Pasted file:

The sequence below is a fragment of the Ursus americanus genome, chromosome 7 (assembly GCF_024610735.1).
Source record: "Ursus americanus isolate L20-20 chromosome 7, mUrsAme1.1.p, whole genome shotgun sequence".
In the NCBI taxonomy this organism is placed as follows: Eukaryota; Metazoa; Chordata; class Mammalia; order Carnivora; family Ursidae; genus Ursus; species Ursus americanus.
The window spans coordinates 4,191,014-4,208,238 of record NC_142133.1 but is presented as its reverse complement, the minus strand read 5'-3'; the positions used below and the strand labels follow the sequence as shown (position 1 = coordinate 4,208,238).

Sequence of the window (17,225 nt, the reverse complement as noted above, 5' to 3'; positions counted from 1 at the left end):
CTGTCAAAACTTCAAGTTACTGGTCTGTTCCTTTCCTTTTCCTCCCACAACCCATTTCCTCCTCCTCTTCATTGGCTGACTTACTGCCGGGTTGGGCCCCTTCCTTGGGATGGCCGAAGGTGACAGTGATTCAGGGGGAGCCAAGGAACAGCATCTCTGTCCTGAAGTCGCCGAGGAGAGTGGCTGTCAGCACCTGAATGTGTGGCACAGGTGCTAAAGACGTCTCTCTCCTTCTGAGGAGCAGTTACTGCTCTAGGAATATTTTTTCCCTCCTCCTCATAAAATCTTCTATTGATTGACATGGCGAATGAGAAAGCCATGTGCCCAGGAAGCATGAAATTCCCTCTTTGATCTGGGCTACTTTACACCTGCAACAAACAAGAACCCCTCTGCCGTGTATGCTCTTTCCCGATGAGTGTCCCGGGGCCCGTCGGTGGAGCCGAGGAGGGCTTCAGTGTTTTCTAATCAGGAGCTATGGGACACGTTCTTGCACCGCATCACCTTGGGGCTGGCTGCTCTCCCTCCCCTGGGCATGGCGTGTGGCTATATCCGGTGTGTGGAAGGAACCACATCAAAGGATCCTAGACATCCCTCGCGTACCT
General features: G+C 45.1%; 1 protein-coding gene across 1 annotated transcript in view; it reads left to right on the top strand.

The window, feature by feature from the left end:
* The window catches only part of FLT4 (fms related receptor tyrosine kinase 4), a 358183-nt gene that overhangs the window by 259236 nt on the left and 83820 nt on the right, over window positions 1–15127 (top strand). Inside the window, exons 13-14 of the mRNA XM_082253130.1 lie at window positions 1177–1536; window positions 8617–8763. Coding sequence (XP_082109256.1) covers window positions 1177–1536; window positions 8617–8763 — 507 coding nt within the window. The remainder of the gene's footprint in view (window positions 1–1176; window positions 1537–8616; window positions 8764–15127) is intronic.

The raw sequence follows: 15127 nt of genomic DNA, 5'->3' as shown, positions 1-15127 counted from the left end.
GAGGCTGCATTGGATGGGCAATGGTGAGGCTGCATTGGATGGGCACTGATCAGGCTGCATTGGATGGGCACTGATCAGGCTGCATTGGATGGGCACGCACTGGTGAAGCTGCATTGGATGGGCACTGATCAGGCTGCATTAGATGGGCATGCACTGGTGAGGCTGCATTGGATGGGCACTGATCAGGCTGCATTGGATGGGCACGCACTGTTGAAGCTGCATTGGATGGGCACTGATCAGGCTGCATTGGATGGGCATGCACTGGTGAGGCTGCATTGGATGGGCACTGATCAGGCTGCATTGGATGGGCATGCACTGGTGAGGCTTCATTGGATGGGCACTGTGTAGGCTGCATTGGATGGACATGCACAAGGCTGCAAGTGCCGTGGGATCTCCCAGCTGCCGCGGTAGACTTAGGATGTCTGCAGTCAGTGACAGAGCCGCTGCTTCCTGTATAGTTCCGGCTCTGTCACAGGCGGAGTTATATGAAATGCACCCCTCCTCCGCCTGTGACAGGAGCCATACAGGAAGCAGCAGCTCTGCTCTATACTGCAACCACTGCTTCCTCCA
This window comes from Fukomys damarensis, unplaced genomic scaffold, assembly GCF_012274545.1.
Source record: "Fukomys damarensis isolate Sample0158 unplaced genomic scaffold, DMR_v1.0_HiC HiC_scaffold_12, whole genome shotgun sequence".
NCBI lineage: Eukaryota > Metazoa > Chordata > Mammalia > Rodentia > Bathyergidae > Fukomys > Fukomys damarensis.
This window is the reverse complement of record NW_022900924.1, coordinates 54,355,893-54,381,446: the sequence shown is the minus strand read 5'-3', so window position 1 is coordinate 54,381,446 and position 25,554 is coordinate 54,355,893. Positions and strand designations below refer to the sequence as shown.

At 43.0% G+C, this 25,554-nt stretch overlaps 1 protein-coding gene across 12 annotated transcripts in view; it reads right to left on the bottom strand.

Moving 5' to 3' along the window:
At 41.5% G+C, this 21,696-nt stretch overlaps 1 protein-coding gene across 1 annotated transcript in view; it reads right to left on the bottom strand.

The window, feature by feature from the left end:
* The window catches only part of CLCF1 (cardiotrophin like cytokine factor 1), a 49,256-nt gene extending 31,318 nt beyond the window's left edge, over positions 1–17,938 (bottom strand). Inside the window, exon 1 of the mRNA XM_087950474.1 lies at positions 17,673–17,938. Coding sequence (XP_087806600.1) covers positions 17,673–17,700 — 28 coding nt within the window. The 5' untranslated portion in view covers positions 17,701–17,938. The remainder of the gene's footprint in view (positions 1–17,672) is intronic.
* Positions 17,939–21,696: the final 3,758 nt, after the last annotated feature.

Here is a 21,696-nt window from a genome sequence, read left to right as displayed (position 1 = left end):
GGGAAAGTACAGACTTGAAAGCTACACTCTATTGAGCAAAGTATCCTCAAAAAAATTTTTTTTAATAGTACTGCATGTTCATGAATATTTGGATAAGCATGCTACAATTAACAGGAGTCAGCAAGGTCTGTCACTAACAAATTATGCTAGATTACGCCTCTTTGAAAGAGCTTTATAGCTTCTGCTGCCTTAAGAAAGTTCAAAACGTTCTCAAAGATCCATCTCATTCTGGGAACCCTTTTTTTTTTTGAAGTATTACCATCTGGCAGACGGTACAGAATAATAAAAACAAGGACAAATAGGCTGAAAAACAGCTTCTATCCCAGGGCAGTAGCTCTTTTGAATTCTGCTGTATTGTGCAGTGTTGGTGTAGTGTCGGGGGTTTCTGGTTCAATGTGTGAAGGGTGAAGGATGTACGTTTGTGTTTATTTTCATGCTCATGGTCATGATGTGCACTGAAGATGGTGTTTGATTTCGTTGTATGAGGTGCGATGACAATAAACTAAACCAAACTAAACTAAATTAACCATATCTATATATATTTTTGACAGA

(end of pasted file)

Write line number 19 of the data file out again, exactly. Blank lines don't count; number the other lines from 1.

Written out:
The window, feature by feature from the left end: